(Redirected from Blockshade)

Document.png Please expand this article or section. You can help by adding more information if you are an editor. More information might be found in a section of the talk page. (June 2019)
An example of a (finished) Apple Blockshade.

Blockshading is a type of computer art form in which a normal photo is covered with reshaped circles of the same color as the photo. There are many different blockshades on Scratch, ranging from a simple piece of fruit to a complicated human face. Blockshades can be done in both vector and bitmap, although some vector tools may be more helpful when blockshading, such as the reshaping tool. Thus, many Scratchers prefer using the vector editor, which is also much smoother than the bitmap editor. Artists can practice shading by blockshading different images.[citation needed]

Choosing a Blockshade Image

The more colors there are in an image, the harder the blockshade will be. To do a blockshade that is easy or quick, choose a simple image without much shadow, varying color darkness, or mixed colors. As said above, a piece of fruit may be a good choice for a simple blockshade. Other good beginner photos include simple foods, an animal that is not too complicated (a sea star, for example), or an easy to-draw plant such as a tree or a flower.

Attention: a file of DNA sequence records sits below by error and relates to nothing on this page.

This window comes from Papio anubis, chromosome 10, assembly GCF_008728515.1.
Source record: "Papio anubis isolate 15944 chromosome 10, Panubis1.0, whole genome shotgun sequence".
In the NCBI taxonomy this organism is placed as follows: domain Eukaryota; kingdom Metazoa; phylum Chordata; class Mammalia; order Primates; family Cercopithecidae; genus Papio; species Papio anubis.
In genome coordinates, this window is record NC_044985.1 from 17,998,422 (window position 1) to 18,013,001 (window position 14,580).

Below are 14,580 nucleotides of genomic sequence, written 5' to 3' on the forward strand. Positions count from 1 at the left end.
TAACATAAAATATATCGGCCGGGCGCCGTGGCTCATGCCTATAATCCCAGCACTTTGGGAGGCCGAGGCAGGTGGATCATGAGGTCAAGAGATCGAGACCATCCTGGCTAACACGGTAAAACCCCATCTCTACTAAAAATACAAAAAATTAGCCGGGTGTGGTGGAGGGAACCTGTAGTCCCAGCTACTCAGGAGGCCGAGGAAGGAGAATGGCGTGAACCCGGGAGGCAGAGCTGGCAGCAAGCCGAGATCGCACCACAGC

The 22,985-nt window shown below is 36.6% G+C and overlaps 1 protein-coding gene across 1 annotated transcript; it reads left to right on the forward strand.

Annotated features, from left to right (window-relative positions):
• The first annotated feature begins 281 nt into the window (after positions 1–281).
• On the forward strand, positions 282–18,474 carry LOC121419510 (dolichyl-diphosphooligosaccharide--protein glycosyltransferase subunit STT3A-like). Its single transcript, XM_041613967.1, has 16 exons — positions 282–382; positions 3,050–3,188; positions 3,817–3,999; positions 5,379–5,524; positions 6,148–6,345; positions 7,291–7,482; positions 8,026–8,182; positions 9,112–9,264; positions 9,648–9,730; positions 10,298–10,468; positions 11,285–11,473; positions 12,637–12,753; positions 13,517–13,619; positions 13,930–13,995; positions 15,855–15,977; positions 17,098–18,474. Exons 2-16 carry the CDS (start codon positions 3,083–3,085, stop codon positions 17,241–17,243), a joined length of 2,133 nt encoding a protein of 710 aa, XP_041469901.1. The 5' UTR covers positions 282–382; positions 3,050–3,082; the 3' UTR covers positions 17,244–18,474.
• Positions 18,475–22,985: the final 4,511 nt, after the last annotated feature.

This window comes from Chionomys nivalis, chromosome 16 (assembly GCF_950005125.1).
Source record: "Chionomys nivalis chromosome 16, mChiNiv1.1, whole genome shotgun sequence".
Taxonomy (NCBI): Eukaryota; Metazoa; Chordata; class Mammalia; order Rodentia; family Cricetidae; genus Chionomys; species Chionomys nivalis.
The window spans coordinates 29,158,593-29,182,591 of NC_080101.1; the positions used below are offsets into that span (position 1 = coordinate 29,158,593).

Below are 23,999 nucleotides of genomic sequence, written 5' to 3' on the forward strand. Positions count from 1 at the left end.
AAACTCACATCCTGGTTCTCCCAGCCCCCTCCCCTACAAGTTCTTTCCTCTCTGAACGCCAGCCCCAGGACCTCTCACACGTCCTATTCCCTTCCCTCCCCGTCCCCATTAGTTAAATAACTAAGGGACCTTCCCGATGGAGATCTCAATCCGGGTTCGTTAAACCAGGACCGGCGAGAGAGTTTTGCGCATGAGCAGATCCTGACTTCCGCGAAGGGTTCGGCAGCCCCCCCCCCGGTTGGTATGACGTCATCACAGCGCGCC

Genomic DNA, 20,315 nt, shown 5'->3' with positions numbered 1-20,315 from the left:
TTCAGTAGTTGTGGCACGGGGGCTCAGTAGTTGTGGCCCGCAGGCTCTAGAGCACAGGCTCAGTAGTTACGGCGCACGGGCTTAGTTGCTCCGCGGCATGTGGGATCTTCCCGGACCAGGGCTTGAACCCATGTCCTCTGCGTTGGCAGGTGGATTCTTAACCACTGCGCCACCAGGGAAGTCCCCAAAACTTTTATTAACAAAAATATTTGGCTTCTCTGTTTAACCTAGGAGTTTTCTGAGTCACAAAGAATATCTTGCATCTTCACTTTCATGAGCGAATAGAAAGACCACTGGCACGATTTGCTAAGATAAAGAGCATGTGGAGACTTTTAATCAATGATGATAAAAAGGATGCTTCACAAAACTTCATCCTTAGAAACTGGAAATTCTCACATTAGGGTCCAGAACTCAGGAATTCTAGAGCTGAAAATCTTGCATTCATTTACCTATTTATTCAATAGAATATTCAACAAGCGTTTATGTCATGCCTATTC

For a challenge, though, one can choose a more advanced image with more shadowing, colors, and light variations. More advanced blockshades could be a human face, a more complicated animal, or even a landscape.

Creating the Blockshade

To start a blockshade, find a spot on the image to start on. One can pick an area that does not have much color variation, and make a circle around that size. Then, it must be colored to look as close to the color on the image as possible. The eyedropper tool can be used to get the exact color. To create a shape which resembles the patch of color, the circle must then be reshaped using the shaping tool in the vector paint editor. The circle can then be bent and stretched to form a shape that correctly fits that color section of the image. Repeat this process, layering ellipses over each other to fill in the image. Make sure to get every part of it so there are no blank spaces.

Finishing the Blockshade

Once this process has been done that for the entire image, the original photo can be deleted. Then, just do some touch-ups such as erasing excess coloring and filling in blank spots that have been missed. The artist can compare the blockshade to the original picture to see if there are any parts that look odd, and fix those as well. After that, the blockshade is complete! Feel free to add effects or just leave it as is.

See More

Cookies help us deliver our services. By using our services, you agree to our use of cookies.